Tazria she bears seed

Interpretation on the book of Leviticus

The law on the cleansing of the puerperal is given through Moses alone (and not together with Aaron, as other laws of ritual purity) – in view of its more particular nature.

Cleansing prescriptions for the postpartum period of a woman also existed among other peoples of antiquity, only in Israel these laws are purely religious in nature, reflecting the Old Testament basic ideas: sin and holiness.

The first 7 days after birth for boys 14 – after the birth of a girl, the uncleanness of the puerperal was considered equal to the uncleanness of monthly purifications (Lev.15.19).

The impurity of the puerperal during this period was transferred to everyone who touched her (according to the rabbis, impurity of the first degree, or the father of impurity, and impurity of the following degrees were distinguished).

Briefly, but categorically, the law on circumcision, established in the patriarchal period (Gen. 17; see Jn. 7.22), but adopted into Sinai legislation, is repeated.

After the first (7 days or 14) period of cleansing

Сame the second – less severe impurity, which consisted only in temporary excommunication from the sanctuary and everything sacred: 33 days with a male baby, 66 – female.

The increase in the period of cleansing for a female baby is explained by the view of the ancients that wives who give birth to female children take more work ”(Blessed Theodoret, question 14 on Lev.).

And therefore the body of a puerperal is more difficult to recover than at the birth of a boy ; partly, in the indicated difference, the influence of the biblical view on a woman as a source of sin in the world could have an effect.

Church rules for a woman within forty days after childbirth are prescribed not to enter the temple for 40 days. On the fortieth day, the priest must read a special permissive prayer over it.

Sometimes the reading of this prayer occurs later, for example, on the day of the baptism of an infant, sometimes, due to circumstances, earlier.

Where did this tradition come from and why is it impossible to go to church after giving birth?

The origins of this custom are in the Old Testament.

The book of Leviticus says: “If a woman conceives and gives birth to a male child, she will be unclean for seven days; as in the days of suffering by her cleansing, she will be unclean; on the eighth day his foreskin will be circumcised;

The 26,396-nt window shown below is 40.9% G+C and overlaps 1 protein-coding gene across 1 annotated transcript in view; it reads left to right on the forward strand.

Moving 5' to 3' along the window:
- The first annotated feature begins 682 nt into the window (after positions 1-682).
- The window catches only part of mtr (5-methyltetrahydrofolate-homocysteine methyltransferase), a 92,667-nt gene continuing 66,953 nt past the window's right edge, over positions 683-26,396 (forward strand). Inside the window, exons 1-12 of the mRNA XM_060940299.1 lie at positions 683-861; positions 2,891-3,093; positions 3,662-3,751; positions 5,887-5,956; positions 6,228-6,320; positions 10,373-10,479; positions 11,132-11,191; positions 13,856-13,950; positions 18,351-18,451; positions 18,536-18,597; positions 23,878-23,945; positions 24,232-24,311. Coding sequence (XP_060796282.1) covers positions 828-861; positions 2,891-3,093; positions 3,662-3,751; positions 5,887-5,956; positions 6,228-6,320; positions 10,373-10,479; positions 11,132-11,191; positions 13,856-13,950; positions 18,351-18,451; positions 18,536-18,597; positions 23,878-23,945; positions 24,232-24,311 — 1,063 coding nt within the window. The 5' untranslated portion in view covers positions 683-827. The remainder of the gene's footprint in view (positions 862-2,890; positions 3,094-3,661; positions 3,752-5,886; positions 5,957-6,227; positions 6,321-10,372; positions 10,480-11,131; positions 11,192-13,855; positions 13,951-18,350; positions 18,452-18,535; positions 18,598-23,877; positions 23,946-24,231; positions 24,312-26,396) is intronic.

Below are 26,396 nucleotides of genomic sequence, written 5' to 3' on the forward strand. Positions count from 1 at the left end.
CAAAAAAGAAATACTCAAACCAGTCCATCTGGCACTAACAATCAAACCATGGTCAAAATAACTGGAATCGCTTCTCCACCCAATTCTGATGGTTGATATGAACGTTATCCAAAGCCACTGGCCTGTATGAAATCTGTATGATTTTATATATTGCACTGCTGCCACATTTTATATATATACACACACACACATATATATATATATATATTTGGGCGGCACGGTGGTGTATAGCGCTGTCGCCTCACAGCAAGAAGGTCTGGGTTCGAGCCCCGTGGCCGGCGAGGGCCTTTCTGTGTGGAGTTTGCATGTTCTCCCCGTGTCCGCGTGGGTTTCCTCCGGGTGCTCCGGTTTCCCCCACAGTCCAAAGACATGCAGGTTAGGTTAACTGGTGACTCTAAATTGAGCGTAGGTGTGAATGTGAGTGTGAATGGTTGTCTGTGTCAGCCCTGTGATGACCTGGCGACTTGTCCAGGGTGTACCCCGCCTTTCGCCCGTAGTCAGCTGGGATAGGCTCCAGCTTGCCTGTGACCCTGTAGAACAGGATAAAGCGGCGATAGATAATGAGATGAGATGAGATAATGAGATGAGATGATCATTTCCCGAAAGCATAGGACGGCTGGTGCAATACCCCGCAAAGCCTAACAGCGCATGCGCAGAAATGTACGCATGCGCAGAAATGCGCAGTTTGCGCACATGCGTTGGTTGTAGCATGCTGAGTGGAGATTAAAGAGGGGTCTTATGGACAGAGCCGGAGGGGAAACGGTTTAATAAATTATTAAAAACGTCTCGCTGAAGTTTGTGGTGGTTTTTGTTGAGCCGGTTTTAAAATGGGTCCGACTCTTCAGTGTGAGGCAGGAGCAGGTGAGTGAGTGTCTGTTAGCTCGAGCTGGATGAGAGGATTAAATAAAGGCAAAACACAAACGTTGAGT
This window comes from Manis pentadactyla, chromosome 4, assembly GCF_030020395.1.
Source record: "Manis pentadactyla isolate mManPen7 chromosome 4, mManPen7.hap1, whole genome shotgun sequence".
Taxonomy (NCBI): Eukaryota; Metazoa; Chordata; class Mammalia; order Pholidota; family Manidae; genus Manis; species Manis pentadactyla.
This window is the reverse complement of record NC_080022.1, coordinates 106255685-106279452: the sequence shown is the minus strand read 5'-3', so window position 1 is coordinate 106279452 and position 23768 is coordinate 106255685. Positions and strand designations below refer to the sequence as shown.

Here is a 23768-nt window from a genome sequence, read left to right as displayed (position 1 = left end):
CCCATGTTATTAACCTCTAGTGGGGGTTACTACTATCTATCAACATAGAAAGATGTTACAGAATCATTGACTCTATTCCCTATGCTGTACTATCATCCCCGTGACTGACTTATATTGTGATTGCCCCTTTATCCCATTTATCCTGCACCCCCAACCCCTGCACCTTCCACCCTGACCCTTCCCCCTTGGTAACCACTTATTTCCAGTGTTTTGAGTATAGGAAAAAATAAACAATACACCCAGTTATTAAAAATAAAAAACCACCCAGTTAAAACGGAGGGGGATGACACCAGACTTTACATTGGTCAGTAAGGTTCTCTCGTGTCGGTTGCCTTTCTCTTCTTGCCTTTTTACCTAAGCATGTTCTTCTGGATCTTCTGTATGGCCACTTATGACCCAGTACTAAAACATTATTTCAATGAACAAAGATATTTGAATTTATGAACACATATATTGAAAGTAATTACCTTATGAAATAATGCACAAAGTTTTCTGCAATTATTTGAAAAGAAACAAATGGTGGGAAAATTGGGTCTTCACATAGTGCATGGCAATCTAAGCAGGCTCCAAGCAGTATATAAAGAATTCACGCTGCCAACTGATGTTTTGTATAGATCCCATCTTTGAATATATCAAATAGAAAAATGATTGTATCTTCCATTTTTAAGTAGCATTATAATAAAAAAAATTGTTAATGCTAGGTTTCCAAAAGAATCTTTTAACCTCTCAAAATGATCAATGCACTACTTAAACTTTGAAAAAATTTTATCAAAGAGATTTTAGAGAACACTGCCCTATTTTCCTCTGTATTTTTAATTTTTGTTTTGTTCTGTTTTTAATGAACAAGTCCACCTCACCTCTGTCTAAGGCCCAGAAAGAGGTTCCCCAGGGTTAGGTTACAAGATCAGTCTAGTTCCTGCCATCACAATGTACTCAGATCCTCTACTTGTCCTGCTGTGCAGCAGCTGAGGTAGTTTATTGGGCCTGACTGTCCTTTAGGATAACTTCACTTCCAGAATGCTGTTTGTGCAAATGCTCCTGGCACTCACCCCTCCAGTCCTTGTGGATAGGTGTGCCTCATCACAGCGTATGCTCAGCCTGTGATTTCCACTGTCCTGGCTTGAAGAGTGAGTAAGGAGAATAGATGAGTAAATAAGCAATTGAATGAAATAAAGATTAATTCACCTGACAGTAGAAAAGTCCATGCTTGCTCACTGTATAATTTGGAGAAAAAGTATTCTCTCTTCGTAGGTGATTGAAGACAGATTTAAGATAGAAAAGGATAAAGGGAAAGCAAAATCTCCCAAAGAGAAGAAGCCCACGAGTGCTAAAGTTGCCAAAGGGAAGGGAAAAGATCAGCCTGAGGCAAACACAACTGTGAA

and thirty-three days she must sit, being cleansed of her blood; she must not touch anything sacred and must not come to the sanctuary until the days of her purification are fulfilled.

If she gives birth to a female child, then during her purification she will be unclean for two weeks, and she must sit for sixty-six days, being cleansed of her blood.

At the end of the days of her purification for her son or daughter, she must bring a one-year-old lamb as a burnt offering and a young dove or turtledove as a sin offering, to the entrance of the tabernacle of the meeting to the priest; he will bring it before the Lord and cleanse her, and she will be pure from her flow of blood” (Lev. 12:1-8).

The prayer on the 40th day is read in order to introduce a woman who has not attended the temple for a long time into the liturgical life of the Church.

At the same time, in the first weeks after childbirth, you can and should continue to pray at home, read the Gospel.

The meaning and purpose of postnatal prayers is partly pedagogical

That parents prepare to introduce the child into the sacred space of the temple and into the Sacraments of the Church. Some are embarrassed in prayer for a woman who has given birth to a petition to the Lord “wash her the filth of the body and the filth of the soul.”

Of course, the Church today does not believe that after giving birth to a child, a woman becomes “unclean” and can defile the temple with her presence.

But we are all descendants of Adam, which is why the 50th Psalm says: “In sin, give birth to me, my mother.” This is not to say that the physical intercourse of a man and a woman and the conception of a child are sinful, but when a person comes into the world, he nevertheless bears the stamp of original sin.

The breviary contains a whole cycle of prayers related to the birth of a child – a prayer on the first day after childbirth, a prayer for naming, which is read on the eighth day, a prayer for the fortieth day, which is read over the mother.

Next is the baptism of the baby. In the practice of church life, this cycle has been somewhat transformed – for example, the naming now takes place during baptism.

Naturally, if necessary, for example, in case of danger to the life of a child or mother, you can baptize the child and give communion to the mother without waiting for the fortieth day.

There is no absolutism here, yet one must interpret these rules in the context of the era in which they appeared.

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